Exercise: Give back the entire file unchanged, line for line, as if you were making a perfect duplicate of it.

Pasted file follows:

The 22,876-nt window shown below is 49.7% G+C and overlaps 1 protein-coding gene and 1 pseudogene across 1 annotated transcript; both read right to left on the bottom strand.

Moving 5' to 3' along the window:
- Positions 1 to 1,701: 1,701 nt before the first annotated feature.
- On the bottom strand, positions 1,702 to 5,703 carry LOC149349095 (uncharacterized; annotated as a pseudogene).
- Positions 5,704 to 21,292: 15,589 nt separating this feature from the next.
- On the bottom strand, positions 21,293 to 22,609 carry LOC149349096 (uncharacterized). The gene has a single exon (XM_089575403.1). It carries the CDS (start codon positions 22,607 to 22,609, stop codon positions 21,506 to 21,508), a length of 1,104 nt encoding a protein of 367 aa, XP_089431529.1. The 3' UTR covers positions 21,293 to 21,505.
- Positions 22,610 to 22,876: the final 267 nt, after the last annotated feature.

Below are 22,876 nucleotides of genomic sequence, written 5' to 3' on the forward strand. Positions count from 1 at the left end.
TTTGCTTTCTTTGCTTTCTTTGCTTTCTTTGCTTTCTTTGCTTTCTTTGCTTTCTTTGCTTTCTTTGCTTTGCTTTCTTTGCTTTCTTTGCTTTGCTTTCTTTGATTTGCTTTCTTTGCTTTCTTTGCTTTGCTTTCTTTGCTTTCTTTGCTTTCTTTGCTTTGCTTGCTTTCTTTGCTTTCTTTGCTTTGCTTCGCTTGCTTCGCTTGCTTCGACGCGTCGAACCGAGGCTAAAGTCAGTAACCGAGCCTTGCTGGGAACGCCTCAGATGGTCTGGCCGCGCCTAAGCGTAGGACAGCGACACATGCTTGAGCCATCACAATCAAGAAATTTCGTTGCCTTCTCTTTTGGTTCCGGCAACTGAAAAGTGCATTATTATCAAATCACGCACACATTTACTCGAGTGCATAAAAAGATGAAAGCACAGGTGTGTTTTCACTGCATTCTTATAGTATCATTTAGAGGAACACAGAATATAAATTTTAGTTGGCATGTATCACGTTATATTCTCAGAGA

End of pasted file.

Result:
The 22,876-nt window shown below is 49.7% G+C and overlaps 1 protein-coding gene and 1 pseudogene across 1 annotated transcript; both read right to left on the bottom strand.

Moving 5' to 3' along the window:
- Positions 1 to 1,701: 1,701 nt before the first annotated feature.
- On the bottom strand, positions 1,702 to 5,703 carry LOC149349095 (uncharacterized; annotated as a pseudogene).
- Positions 5,704 to 21,292: 15,589 nt separating this feature from the next.
- On the bottom strand, positions 21,293 to 22,609 carry LOC149349096 (uncharacterized). The gene has a single exon (XM_089575403.1). It carries the CDS (start codon positions 22,607 to 22,609, stop codon positions 21,506 to 21,508), a length of 1,104 nt encoding a protein of 367 aa, XP_089431529.1. The 3' UTR covers positions 21,293 to 21,505.
- Positions 22,610 to 22,876: the final 267 nt, after the last annotated feature.

Below are 22,876 nucleotides of genomic sequence, written 5' to 3' on the forward strand. Positions count from 1 at the left end.
TTTGCTTTCTTTGCTTTCTTTGCTTTCTTTGCTTTCTTTGCTTTCTTTGCTTTCTTTGCTTTCTTTGCTTTGCTTTCTTTGCTTTCTTTGCTTTGCTTTCTTTGATTTGCTTTCTTTGCTTTCTTTGCTTTGCTTTCTTTGCTTTCTTTGCTTTCTTTGCTTTGCTTGCTTTCTTTGCTTTCTTTGCTTTGCTTCGCTTGCTTCGCTTGCTTCGACGCGTCGAACCGAGGCTAAAGTCAGTAACCGAGCCTTGCTGGGAACGCCTCAGATGGTCTGGCCGCGCCTAAGCGTAGGACAGCGACACATGCTTGAGCCATCACAATCAAGAAATTTCGTTGCCTTCTCTTTTGGTTCCGGCAACTGAAAAGTGCATTATTATCAAATCACGCACACATTTACTCGAGTGCATAAAAAGATGAAAGCACAGGTGTGTTTTCACTGCATTCTTATAGTATCATTTAGAGGAACACAGAATATAAATTTTAGTTGGCATGTATCACGTTATATTCTCAGAGA